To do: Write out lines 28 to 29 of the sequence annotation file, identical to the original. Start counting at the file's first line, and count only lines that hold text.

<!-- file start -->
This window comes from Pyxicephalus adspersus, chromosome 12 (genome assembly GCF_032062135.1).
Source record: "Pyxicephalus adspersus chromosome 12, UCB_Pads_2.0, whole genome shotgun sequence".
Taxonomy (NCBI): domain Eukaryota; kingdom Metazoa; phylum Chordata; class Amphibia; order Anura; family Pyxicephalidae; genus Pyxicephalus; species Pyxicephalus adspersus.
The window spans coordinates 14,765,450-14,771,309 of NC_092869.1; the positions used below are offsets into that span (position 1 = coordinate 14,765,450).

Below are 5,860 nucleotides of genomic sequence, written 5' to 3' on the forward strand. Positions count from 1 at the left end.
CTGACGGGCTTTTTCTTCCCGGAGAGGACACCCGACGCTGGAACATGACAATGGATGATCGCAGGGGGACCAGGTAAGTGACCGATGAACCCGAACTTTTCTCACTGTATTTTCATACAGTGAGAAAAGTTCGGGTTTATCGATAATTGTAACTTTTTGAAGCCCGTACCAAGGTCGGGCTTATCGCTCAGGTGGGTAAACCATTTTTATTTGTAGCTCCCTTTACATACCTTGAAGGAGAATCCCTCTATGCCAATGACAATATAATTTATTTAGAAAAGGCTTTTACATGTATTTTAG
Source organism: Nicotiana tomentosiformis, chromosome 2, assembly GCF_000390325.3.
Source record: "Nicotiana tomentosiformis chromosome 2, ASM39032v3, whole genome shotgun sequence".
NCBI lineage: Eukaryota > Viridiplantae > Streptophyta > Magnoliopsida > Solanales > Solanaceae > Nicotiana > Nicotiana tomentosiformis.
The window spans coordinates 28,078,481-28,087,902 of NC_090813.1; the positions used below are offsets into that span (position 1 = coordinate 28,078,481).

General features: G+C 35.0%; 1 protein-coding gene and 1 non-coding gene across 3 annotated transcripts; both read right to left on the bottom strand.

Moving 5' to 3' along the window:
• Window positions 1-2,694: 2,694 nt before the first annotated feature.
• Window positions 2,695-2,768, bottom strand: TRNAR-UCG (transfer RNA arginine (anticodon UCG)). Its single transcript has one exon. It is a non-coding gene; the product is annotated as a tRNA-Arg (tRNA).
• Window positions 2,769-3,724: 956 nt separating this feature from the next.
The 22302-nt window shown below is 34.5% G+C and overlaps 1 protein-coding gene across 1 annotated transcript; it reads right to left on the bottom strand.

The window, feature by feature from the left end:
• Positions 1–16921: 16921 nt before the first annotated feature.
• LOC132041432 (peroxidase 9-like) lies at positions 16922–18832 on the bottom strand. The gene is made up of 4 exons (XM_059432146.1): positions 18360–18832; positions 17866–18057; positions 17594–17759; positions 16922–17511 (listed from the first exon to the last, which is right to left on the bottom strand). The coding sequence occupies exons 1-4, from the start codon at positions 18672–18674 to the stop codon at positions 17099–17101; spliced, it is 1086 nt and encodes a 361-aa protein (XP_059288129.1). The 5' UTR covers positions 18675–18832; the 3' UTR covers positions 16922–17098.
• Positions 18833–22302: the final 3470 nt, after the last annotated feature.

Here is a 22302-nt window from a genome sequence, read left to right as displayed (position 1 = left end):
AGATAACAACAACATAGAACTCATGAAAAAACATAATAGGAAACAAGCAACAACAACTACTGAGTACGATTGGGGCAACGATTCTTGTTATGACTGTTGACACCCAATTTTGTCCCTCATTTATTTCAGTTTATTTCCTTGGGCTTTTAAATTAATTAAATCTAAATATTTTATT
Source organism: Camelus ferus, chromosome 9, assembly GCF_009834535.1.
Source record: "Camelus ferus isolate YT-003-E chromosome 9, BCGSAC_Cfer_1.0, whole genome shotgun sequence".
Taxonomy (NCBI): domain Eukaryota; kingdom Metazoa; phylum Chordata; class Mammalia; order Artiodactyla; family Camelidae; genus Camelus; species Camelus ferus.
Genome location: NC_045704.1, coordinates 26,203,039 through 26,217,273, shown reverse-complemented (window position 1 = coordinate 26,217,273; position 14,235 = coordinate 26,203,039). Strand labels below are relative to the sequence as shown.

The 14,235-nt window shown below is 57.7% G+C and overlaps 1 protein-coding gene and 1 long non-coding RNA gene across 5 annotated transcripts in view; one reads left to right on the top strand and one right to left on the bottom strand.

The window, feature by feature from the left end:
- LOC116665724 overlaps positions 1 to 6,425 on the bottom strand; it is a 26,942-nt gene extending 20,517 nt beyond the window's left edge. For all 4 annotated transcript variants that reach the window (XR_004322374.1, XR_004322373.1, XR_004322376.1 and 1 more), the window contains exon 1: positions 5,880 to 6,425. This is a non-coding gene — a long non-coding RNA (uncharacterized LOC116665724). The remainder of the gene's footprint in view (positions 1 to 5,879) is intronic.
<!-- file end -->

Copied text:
The window, feature by feature from the left end:
- LOC116665724 overlaps positions 1 to 6,425 on the bottom strand; it is a 26,942-nt gene extending 20,517 nt beyond the window's left edge. For all 4 annotated transcript variants that reach the window (XR_004322374.1, XR_004322373.1, XR_004322376.1 and 1 more), the window contains exon 1: positions 5,880 to 6,425. This is a non-coding gene — a long non-coding RNA (uncharacterized LOC116665724). The remainder of the gene's footprint in view (positions 1 to 5,879) is intronic.